- Treat the child as a dependant
- Proceed as per normal procedures.
- If the child is accompanied by one parent
- Determine whether the parent has sole custody and/or the child’s birth certificate indicates that father is “unknown”.
- If neither is the case, officers should contact the “Our Missing Children” program.
- If the child is accompanied by adults other than parents/legal guardians (Includes any adults whether they are related to the child or not):
- Determine the relationship between the adult and the child and request documentation authorizing the adult to care for the child.
- If there is doubt about whether it is appropriate for the child to remain with the adult, contact the local child protection agency.
- If appropriate, refer the case to Our Missing Children.
- If no adult present:
- All children (under age 18) who are without a caregiver should be considered abandoned and must be referred to the appropriate child protection agency without delay.
- A child is being met by an adult in Canada (The adult may be a parent, legal guardian, or any other):
- Officers should establish whether the person meeting the child is a parent or legal guardian, or has written consent from the parents/legal guardian to pick up the child. The officer should question the adult about arrangements or plans.
- If the adult is not a parent or legal guardian, or does not have what the officer considers to be genuine consent from the parents to pick up the child: the officer must contact Our Missing Children, and refer the child to the local child protection agency.
- If the adult is a parent or legal guardian, or has parental consent to pick up the child: prior to releasing the child to his/her custody, the officer must document the identity of the adult and his/her relationship to the child.
If it appears that the claimant may be or has been a child soldier, officers are required to send the name, Client ID, date of birth and any other information deemed to be relevant to the National War Crimes Unit.
Fingerprinting and photographing minor children
Generally, children should not be separated from their parents or legal guardian during the eligibility examination, unless the officer determines that it is necessary. If it is necessary, the case notes should explain the reasons for the decision.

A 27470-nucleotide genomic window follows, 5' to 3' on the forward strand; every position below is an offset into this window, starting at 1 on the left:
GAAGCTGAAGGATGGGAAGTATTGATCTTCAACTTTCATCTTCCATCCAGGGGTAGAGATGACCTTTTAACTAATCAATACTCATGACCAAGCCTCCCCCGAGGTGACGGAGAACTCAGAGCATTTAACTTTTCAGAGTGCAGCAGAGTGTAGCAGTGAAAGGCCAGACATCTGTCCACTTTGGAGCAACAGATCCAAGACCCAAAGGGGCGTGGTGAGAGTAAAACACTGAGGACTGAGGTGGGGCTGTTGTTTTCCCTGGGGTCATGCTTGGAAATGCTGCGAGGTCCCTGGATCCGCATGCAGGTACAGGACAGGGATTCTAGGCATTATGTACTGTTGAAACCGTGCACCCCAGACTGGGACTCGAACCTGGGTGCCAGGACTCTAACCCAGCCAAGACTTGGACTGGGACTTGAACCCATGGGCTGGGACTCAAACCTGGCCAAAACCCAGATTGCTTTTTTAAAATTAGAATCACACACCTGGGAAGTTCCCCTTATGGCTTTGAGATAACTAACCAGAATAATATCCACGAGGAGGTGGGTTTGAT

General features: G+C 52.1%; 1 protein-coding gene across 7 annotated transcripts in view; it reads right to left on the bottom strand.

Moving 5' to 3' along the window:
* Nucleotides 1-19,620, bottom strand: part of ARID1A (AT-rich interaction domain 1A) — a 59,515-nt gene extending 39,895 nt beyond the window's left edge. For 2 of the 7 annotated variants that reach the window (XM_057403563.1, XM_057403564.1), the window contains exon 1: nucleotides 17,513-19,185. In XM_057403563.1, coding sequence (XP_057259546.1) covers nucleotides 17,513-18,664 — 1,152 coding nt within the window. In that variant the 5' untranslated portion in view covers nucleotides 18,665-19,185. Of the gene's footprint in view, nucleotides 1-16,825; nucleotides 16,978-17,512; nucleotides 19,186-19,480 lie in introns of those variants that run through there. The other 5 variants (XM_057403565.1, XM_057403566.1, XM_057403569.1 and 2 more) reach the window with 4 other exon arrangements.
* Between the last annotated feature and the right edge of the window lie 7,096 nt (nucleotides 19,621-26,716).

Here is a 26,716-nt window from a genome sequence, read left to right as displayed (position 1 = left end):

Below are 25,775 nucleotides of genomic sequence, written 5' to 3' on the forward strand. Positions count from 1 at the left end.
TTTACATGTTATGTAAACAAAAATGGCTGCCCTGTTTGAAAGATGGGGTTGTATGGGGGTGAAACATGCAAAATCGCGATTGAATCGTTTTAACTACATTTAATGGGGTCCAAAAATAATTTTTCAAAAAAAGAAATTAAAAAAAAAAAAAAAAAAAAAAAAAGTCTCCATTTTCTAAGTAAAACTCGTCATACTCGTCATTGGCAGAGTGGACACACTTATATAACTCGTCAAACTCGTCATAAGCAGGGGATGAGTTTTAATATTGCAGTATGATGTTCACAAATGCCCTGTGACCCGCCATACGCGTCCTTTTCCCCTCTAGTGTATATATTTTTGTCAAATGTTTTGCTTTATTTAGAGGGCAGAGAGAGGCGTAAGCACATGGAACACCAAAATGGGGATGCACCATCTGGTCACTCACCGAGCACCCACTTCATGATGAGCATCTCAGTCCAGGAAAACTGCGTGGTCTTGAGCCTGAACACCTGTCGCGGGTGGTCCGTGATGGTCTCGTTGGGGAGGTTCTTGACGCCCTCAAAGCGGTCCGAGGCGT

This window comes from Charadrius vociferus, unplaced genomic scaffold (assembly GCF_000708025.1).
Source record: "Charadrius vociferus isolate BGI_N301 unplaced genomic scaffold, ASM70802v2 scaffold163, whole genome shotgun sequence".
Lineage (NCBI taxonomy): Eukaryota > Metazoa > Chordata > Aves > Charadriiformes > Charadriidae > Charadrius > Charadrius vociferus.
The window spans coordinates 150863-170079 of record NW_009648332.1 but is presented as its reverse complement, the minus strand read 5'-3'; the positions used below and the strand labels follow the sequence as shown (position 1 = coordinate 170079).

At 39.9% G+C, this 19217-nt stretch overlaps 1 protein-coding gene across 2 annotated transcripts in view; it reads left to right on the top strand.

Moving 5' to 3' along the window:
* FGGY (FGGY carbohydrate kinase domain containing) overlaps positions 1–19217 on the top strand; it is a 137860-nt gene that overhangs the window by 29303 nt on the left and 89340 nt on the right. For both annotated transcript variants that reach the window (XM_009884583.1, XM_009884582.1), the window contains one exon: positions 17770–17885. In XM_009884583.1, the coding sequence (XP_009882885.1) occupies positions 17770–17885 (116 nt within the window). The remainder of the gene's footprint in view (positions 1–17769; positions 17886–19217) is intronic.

In the case of an unaccompanied child there must be a process of gathering information in order to determine eligibility. Ideally there should be an adult to support or represent the child during the interview. In the absence of parents or a legal guardian, a child welfare worker and/or authorized representative (lawyer, consultant) may attend the interview. Other considerations for interviewing a child include:
- children who have been victims of sexual violence, abuse or prostitution, may feel more comfortable in the presence of interviewers and interpreters of the same gender.
- use an icebreaker to make the child feel at ease.
- use plain language when speaking to a child and adopt a relaxed, non-threatening posture and tone of voice.
- explain the purpose of the interview and the role of the interpreter in simple terms.
- be conscious of cultural and gender issues that may affect communication, including both verbal and non-verbal signals.
- the attention span of children is shorter than that of adults and allowance should be made for breaks, if necessary. Some signs that a child may need a break include, but are not limited to, restlessness, hyperactivity, lack of concentration, crying, pouting, excessive laughter, acute distress, drawn out silences and a number of “I don’t know/I don’t remember” responses.
- use age-appropriate vocabulary and encourage children to indicate if they do not understand a question.
- initial questions should concern collecting personal information such as, confirming the child’s name, age and previous place of residence.
- use open-ended questions to avoid yes-no answers and to encourage the child to provide narrative answers. (For example: “Tell me about your family,” “tell me how you got to Canada,” or “tell me how you came to be separated from your parents…“)
- ensure that the child understands what has been said by using comprehension-checking techniques. For example, ask the child to repeat in their own words what has been explained to them.
Minor Children and the Safe Third Country Agreement (STCA)
There may be situations where children are eligible for an exception, or, if they are born in the U.S.A., exempted from the application of the STCA, but the parent(s) may not fit an exception under the STCA.